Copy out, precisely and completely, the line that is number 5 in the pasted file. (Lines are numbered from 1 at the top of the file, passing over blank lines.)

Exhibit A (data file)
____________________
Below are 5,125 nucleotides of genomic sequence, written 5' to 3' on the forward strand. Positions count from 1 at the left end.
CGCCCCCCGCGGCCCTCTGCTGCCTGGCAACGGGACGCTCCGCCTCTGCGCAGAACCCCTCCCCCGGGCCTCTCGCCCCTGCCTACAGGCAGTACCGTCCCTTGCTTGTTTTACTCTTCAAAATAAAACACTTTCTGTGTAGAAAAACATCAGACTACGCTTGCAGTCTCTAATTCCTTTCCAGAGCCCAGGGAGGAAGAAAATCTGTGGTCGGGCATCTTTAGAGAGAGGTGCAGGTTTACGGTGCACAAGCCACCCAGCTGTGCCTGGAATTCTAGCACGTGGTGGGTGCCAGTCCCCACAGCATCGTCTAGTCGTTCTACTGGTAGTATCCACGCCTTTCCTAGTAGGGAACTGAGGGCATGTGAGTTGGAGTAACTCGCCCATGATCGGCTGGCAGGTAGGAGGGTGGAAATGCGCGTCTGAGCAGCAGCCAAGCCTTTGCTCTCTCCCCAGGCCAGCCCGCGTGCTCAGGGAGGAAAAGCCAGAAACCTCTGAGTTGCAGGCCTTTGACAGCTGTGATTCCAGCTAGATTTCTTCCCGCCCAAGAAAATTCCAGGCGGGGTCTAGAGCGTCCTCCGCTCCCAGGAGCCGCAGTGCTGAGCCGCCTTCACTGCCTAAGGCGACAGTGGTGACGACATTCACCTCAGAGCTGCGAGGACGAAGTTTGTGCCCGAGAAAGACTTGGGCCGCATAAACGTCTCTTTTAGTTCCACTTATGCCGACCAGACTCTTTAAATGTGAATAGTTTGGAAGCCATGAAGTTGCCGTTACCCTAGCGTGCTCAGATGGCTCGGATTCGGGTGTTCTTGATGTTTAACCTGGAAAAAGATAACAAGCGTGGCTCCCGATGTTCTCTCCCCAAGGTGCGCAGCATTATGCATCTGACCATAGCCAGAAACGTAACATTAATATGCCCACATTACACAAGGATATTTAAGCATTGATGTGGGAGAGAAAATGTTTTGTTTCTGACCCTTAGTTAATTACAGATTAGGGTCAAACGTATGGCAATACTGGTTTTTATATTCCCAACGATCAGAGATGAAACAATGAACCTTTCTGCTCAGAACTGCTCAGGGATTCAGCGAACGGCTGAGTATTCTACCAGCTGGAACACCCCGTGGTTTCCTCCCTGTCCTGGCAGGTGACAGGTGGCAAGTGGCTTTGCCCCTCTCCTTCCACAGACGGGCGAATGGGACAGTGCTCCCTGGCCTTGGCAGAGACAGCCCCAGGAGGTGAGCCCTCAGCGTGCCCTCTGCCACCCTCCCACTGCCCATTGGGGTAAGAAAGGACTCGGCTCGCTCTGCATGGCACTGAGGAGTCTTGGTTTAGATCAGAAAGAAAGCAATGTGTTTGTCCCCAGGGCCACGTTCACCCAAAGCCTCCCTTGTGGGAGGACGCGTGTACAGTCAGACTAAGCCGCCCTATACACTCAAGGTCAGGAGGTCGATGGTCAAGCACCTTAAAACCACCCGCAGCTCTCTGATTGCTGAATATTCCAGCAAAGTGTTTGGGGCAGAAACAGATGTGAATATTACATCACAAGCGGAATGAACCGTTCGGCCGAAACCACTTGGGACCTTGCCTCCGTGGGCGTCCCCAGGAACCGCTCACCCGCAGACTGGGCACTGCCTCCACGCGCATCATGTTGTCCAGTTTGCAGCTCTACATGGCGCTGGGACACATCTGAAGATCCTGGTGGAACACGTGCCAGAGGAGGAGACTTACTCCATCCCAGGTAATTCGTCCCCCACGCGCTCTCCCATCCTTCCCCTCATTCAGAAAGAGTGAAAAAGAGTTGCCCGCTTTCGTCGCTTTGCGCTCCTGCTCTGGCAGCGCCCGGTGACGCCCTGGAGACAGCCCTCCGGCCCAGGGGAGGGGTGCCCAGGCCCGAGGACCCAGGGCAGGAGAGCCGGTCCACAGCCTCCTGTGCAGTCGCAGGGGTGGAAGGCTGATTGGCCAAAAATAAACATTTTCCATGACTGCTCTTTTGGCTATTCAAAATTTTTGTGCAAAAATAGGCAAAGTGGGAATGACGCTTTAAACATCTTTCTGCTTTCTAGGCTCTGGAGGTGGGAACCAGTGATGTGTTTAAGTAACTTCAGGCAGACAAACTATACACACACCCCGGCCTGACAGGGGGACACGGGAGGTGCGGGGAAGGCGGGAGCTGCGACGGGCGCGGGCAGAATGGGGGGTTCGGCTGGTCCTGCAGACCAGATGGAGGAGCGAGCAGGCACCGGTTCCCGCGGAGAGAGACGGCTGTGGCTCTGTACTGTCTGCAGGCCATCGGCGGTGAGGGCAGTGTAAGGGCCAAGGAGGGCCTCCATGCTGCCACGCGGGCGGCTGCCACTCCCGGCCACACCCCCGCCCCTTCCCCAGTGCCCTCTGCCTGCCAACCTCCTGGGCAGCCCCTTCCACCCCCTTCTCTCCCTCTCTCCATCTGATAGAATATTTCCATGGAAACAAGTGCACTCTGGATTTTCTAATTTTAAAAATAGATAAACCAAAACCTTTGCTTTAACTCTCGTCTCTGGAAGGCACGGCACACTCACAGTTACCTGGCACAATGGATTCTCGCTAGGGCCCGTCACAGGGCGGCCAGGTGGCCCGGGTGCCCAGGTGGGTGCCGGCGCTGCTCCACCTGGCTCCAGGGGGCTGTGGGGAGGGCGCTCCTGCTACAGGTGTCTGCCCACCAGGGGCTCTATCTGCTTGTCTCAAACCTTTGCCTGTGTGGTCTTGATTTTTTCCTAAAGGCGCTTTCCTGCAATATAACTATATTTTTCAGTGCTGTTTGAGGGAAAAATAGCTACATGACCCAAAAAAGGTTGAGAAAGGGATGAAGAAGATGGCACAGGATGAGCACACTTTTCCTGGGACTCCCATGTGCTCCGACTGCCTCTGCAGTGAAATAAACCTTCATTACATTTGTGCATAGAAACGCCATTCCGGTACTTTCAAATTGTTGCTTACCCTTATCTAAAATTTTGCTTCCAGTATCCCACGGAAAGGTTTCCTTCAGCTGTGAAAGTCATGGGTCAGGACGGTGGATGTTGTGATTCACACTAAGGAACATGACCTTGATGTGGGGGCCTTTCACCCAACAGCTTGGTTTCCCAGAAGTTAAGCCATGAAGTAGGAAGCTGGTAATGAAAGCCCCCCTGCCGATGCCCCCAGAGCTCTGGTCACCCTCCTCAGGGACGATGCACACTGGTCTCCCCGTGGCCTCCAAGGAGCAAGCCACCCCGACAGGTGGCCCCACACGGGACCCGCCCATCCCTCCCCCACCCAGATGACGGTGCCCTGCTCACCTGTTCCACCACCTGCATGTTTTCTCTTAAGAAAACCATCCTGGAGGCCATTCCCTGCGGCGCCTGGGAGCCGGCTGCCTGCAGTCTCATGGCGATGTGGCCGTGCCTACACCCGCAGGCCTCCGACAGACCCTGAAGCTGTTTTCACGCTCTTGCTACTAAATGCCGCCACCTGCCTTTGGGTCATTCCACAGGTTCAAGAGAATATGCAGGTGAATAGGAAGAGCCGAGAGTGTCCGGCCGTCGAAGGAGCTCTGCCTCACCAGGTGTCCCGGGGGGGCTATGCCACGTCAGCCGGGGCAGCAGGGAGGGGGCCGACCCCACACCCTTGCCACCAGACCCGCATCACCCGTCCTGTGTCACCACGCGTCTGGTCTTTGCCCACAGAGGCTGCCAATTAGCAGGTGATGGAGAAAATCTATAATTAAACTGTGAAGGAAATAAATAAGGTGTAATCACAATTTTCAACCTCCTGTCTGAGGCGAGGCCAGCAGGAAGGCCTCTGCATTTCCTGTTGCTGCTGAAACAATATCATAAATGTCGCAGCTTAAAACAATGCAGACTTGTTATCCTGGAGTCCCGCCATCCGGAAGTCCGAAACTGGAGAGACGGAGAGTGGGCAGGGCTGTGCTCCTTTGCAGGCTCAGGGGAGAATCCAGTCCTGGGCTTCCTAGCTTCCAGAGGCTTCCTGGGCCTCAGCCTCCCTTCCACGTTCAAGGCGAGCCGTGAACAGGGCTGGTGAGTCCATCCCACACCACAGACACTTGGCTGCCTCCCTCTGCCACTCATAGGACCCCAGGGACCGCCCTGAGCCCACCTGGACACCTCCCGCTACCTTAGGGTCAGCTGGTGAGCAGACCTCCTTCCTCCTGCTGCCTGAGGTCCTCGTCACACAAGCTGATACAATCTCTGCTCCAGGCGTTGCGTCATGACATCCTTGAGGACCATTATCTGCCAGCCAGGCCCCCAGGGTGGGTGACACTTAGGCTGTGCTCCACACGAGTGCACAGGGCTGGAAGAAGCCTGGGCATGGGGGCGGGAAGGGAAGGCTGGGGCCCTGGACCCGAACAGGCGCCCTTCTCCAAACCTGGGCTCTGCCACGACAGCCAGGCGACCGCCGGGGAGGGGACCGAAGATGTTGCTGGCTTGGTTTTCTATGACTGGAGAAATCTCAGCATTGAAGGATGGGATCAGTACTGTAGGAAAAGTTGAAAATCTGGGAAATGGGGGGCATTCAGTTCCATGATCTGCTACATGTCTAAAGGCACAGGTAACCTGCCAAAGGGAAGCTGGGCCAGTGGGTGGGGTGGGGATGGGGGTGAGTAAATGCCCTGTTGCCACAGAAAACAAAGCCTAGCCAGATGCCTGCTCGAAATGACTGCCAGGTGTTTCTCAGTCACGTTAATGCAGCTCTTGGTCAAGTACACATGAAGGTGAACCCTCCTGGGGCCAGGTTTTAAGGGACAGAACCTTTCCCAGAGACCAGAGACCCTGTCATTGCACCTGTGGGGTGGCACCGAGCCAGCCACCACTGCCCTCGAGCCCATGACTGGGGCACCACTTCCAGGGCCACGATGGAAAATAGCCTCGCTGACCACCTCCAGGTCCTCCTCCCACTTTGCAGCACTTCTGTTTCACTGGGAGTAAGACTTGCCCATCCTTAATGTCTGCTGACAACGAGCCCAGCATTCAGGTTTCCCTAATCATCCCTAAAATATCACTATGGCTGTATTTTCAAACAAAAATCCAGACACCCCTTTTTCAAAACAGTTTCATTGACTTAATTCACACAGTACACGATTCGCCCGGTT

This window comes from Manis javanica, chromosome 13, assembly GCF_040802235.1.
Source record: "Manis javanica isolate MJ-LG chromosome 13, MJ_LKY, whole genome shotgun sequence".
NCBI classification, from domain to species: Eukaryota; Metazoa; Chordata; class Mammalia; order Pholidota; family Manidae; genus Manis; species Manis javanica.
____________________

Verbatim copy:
NCBI classification, from domain to species: Eukaryota; Metazoa; Chordata; class Mammalia; order Pholidota; family Manidae; genus Manis; species Manis javanica.